Related insights: Commercial Disputes


Six-figure benchmark in compensation for serious libel

19 Aug 2021
Two high profile judgments have been handed down by the High CouTwo high profile judgments have been handed down by the High Court in Hijazi v Yaxley-Lennon [2021] EWHC 2008 and Lachaux v Evening Standard [2021] EWHC 1797. They have set a benchmark in compensation for serious libel.


Murky waters: record £90 million fine for dumping sewage

19 Jul 2021
A record £90 million fine has been imposed on Southern Water after pleading guilty to over 6000 illegal discharges of sewage and 51 breaches of environmental law. The illegal discharges occurred between 2010 and 2015 (over multiple sites), a total of 61,704 hours. To give this some context, this is the equivalent of 7 years continuous illegal discharge. This follows a fine of £2 million imposed on Southern Water in 2016 in relation to the pollution of beaches in Kent with untreated sewage. 

Brexit and patents

02 Jul 2021
As the European patent regime is not an instrument of the European Union ("EU"), it has remained largely unaffected by Brexit. The European Patent Convention 2000 and its various protocols are not part of the accumulated body of EU law. The current membership of the European Patent Office numbers 38 countries, which is a far greater number than the current 27 member states of the EU. The membership of the United Kingdom ("UK") to the Patent Cooperation Treaty also remains unaffected.

Brexit and designs

18 May 2021
Since 1 January 2021, the scope of protection afforded by registered Community designs ("RCDs") has not extended to the United Kingdom ("UK"). However, each owner of a RCD that was registered and published before or on 31 December 2020 has been granted a comparable registered and enforceable IP right in the UK, known as the 're-registered design' – hereafter "RRD" – which came into force automatically and free of charge on 1 January 2021.

Womble Bond Dickinson advises beneficiaries in landmark trust case

16 Apr 2021
The Private Client team at Womble Bond Dickinson recently advised the beneficiaries of a complex family trust on unlocking distributions of capital that were tied up in a historic trust structure. The process required an application to Court for consideration of whether the trustees had the ability to make the capital advancements, using the statutory powers available to them under the Trustee Act 1925.

FCA test case: disruption in the new normal

15 Sep 2020
The judgment in the FCA test case concerning the operation of several non-damage business interruption insurance clauses has been handed down today. Groups representing policyholders are claiming victory, however, beyond the headlines is a complex and nuanced judgment. Nevertheless some broad themes can be discerned and insurers will want to consider these and re-assess their approach to all business interruption claims and not just those arising from COVID-19.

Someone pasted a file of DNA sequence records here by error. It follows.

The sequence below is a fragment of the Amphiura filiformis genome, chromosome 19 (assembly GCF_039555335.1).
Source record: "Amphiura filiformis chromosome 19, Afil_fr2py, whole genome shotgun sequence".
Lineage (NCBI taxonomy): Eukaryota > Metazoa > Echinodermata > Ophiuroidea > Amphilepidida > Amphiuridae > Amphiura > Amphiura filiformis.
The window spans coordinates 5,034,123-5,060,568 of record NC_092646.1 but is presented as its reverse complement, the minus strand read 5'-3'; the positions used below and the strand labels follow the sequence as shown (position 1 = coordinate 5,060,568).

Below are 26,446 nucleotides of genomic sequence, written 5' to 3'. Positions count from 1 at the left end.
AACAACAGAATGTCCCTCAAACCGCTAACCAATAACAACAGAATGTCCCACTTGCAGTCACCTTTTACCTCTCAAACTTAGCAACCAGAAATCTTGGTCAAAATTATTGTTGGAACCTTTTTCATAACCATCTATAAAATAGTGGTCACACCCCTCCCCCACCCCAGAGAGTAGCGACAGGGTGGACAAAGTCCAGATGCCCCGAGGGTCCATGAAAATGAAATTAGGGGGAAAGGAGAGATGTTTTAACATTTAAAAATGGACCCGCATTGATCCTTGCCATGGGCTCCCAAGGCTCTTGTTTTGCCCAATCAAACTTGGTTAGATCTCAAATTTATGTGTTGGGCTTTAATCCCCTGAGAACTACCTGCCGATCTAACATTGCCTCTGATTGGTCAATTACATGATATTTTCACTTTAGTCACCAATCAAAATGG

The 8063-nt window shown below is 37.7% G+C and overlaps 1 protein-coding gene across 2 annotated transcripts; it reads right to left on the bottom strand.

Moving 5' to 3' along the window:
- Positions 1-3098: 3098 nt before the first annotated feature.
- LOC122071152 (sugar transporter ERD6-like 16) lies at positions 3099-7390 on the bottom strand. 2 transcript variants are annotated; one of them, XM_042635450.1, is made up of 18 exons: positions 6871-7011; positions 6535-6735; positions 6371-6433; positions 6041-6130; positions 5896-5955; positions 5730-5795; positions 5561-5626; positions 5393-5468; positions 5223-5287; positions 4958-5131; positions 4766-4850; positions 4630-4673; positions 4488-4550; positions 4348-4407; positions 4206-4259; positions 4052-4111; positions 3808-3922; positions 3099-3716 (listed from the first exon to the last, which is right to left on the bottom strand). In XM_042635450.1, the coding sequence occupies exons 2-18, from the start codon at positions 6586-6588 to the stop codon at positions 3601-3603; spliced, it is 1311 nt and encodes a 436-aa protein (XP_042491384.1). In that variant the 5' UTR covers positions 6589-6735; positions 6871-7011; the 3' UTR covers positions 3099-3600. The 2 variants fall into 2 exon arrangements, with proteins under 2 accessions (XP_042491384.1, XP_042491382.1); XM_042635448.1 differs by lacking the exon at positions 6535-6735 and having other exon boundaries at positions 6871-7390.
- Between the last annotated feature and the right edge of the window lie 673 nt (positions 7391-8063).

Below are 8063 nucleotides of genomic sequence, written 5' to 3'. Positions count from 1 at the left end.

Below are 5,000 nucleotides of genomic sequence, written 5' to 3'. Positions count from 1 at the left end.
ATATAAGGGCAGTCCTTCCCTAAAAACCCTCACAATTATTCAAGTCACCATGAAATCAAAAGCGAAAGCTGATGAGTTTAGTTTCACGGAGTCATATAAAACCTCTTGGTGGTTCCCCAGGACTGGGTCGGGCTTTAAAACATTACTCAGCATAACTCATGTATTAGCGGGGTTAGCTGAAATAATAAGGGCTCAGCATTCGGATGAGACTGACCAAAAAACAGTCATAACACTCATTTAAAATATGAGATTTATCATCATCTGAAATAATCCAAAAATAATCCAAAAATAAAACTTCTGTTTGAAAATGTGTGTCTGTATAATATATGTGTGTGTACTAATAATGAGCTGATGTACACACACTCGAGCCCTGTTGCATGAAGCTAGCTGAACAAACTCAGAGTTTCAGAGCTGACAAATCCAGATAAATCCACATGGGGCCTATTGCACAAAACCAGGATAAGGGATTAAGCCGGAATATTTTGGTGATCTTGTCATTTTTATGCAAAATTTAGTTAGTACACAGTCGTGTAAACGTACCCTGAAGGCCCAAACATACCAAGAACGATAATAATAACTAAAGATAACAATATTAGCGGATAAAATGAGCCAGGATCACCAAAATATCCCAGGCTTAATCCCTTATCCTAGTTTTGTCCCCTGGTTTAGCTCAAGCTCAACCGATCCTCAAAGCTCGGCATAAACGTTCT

Changing the face of witness statements

09 Apr 2020
Following recommendations made by the Commercial Court Witness Evidence Working Group (WEWG) in December 2019, some limited amendments to witness statements and the statement of truth took effect on 6 April 2020. While the reforms are far from radical (the majority of the WEWG did not favour radical reform), the courts are likely to take a tougher approach in circumstances where a witness statement has been clearly over worked by lawyers. We examine the issues and consider the implications for solicitors, parties to litigation and their insurers.

D&O: de facto directors and policy implications

18 Oct 2019
D&O policies typically provide cover for claims and investigations against directors including de facto directors. But exactly what does de facto director mean? We explain why it matters and examine a recent High Court decision which helps clarify this difficult question for insurers and insureds alike.

Opportunistic insider trading related to a personal data breach

21 Aug 2019
The recent conviction of a second Equifax executive (Jun Ying) for insider trading after the Equifax data breach in 2017, highlights concerns about the possible interplay between data breach and insider trading. In the period from detection of a data breach to its public disclosure, insiders might try to use non-public information in securities trading, cashing in on the prediction that the disclosure of a data breach will cause stock price to fall.